Having got out my college physics book, I will now prove that focal length does not affect resolution loss due to diffraction. *drum roll*
Now, we know that diffraction creates these 'Airy disks' which look like bulls-eyes - a central dot surrounded by concentric rings. The smaller the aperture, the bigger this central dot becomes - this is as described in http://www.cambridgeincolour.com/tutorials...photography.htm
, to wit:
Some images may help, hopefully he won't mind me linking them here:
Airy disk in 2D
Airy disk in 3D
In order to figure out the maximum resolution of a lens, we figure out the angular separation of two points which are barely resolved - which for the purposes of this exercise will be two points whose central dots are just touching edge-to-edge - this will be the same as the angular size of either central peak.
The equation to figure this out is:sinθ
is the angular separation, λ
is the wavelength of light (considered a constant in this exercise, and set at 500nm) and D
is the aperture diameter.
For simplicity's sake, we'll make sinθ
just plain old θ
, as θ
is so small in any real world scenario to make the difference negligible. That gives us:θ
Now, the experiment: We take two lenses, of 50mm and 100mm focal lengths, and set their apertures to f/2. Take a picture of an object 10 meters away with the 100mm lens, and one of an object 5 meters away with the 50mm lens. We'll take the wavelength of light to be 500nm as a constant.
We do this because for this experiment to be valid, the size of the image on the negative/sensor must be the same for both lenses. Since a 100mm lens gives 2x the magnification of a 50mm lens, we stand back twice the distance with the 100mm lens.
For the 50mm lens, D
, the aperture diameter is 50/2 = 25mm
This gives us:θ
= 2.44x10⁻⁵ rad
For the 100mm lens, D
, the aperture diameter is 100/2 = 50mm
This gives us:θ
= 1.22x10⁻⁵ rad
So, what does that tell us? It tells us that the Airy disk of the 100mm lens is half the angular size of that of the 50mm lens. This is critical to understanding why focal length doesn't matter in terms of diffraction. Longer lenses produce a narrower 'beam' of diffracted light - remember, the number above is in 'rad', so it's an angle, not a distance.
Even though the diffracted light has to travel further to reach the film/sensor in the 100mm lens than the 50mm lens, it's spreading out much more slowly. By the time it reaches the film/sensor it will produce a spot of light exactly as large as the 50mm lens does.
Now to prove this concretely, we want to measure what that means in terms of resolution. To do this, we want to measure the minimum distance between two points on an object that can be resolved with both lenses at the distances and aperture given.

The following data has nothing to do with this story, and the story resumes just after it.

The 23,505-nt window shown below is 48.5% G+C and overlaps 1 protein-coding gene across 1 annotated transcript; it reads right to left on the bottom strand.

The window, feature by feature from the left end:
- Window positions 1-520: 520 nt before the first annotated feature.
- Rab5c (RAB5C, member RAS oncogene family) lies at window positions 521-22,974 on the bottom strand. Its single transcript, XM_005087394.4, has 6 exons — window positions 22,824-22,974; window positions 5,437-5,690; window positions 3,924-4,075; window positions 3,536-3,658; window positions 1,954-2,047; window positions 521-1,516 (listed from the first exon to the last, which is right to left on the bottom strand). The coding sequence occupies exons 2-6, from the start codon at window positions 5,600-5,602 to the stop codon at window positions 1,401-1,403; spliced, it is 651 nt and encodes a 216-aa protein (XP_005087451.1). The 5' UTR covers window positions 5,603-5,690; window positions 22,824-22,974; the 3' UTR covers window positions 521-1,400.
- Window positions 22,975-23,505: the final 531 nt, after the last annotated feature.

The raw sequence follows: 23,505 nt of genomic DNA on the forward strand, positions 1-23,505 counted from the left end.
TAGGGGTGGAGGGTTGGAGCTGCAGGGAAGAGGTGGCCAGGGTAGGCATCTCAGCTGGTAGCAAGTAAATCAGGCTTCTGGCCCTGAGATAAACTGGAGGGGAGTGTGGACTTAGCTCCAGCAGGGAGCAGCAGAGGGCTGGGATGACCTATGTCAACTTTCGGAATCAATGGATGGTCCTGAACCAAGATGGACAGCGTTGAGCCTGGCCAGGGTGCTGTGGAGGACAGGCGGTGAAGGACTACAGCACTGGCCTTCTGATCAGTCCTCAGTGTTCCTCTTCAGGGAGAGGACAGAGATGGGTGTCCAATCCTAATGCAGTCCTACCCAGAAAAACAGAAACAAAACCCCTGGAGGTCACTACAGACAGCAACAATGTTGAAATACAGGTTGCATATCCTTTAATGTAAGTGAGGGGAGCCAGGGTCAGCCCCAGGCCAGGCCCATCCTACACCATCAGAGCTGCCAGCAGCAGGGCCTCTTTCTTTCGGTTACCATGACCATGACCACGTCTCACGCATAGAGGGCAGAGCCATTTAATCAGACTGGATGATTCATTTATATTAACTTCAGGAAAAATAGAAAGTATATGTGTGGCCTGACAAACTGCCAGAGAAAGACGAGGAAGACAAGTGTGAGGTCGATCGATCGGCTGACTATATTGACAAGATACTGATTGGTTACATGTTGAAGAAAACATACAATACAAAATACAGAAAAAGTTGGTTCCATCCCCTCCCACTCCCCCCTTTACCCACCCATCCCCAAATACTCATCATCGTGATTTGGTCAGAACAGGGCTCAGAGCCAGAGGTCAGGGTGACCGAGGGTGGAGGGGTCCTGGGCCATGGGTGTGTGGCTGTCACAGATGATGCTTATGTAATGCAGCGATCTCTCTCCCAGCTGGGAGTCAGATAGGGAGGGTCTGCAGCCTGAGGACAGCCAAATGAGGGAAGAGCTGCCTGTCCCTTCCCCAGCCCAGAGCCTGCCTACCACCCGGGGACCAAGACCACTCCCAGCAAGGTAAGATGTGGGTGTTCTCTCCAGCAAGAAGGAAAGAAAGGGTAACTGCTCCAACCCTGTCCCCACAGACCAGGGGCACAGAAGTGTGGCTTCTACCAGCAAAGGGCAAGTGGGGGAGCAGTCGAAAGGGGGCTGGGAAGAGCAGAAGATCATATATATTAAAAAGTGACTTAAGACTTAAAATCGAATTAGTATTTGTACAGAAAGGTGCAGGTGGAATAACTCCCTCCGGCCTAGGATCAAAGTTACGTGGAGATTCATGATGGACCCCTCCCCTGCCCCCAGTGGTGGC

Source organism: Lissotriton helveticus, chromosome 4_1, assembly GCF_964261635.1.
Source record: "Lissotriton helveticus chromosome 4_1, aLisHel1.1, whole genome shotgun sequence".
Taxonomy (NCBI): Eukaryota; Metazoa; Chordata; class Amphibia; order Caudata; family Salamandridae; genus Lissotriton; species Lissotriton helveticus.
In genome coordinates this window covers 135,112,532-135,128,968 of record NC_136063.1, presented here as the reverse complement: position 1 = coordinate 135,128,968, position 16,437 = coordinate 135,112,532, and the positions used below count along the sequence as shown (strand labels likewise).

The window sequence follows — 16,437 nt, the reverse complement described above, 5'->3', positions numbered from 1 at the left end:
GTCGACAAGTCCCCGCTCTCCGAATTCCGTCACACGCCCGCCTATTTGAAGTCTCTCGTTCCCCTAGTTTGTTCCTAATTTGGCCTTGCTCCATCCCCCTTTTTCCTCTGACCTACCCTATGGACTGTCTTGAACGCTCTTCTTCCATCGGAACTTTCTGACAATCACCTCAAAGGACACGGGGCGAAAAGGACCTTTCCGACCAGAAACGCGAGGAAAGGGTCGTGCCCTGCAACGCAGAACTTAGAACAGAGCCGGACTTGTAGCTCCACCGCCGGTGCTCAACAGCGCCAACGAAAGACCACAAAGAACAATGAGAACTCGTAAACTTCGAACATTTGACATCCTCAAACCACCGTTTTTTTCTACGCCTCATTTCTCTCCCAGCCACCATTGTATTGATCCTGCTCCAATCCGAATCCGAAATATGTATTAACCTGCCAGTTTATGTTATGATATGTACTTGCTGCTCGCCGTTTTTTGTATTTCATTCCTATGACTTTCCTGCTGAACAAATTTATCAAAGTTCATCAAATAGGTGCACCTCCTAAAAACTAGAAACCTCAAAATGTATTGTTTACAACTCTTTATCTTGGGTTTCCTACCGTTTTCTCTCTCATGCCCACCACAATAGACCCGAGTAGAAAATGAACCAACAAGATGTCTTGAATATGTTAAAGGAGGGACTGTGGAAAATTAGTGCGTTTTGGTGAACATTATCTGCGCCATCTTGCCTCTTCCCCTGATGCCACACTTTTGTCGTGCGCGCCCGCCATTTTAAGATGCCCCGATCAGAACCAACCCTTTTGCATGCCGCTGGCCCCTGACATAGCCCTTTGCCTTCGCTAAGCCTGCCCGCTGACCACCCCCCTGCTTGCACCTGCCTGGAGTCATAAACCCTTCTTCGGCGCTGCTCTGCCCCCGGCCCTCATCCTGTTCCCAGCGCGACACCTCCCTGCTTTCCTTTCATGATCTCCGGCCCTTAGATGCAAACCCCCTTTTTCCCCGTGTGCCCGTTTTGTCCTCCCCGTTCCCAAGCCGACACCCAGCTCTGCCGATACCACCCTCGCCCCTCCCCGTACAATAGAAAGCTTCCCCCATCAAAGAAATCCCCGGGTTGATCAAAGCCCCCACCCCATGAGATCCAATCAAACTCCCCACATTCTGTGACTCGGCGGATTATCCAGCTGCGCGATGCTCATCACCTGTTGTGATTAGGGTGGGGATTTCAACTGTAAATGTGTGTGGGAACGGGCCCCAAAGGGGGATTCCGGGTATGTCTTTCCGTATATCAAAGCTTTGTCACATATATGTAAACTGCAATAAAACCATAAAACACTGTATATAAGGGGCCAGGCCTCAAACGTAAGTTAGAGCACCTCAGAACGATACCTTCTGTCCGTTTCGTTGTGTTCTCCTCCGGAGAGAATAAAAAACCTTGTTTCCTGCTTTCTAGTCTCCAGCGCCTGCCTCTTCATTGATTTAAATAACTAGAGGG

From basic optics:y/s = y'/s'
is the separation of the points on the object, y'
is the separation of the corresponding points on the film/sensor, s
is the distance from lens to object and s'
is the distance from lens to film/sensor.
Thus the angular separations of the object points and the corresponding image points are both equal to θ
, so we get:y/s = θ
andy'/s' = θ
is greater than the focal length of the lens, the image distance s'
is approximately equal to the focal length.
For the 50mm lens, s
= 5m, s'
= 50mm and θ
= 2.44x10⁻⁵ rad:y
/5m = 2.44x10⁻⁵
= 1.22x10⁻⁴m = 0.122mm
/50mm = 2.44x10⁻⁵
= 1.22x10⁻³mm = 0.00122mm
For the 100mm lens, s
= 10m, s'
= 100mm and θ
= 1.22x10⁻⁵ rad:y
/10m = 1.22x10⁻⁵
= 1.22x10⁻⁴m = 0.122mm
/100mm = 1.22x10⁻⁵
= 1.2x10⁻³mm = 0.00122mm
Phew! So, where does that leave us? Both lenses can resolve a minimum distance of .122mm on an object, which translates to a minimum resolvable dot on the film/sensor of .00122mm at those distances and an aperture of f/2. If we change the aperture, we will get different numbers, but the important thing is that they are the same for both lenses - so we've just proved that for the same image size and the same aperture, but different focal lengths, resolution is identical.
Again, the reason for this is that the longer lens produces a narrower cone of diffraction, so even though the light has to travel further to get to the film/sensor, it ends up producing the same size spot of light in both cases.
Thus, focal length does not contribute to resolution loss from diffraction.
Peter: An interesting post.
You say that: "so we've just proved that for the same image size and the same aperture, but different focal lengths, resolution is identical."
I understand what you are saying, and I agree with the point, but I'm not happy with the use of the term resolution, as it is very confusing. In optics the resolution of a lens is a well defined quanity, and it does depend on the focal length as the equations you posted show. I think that what you mean is the sharpness of the image on the sensor (whether that be film, or a solid state device), though I'm sure there is a more precise phrase than "sharpness on the sensor".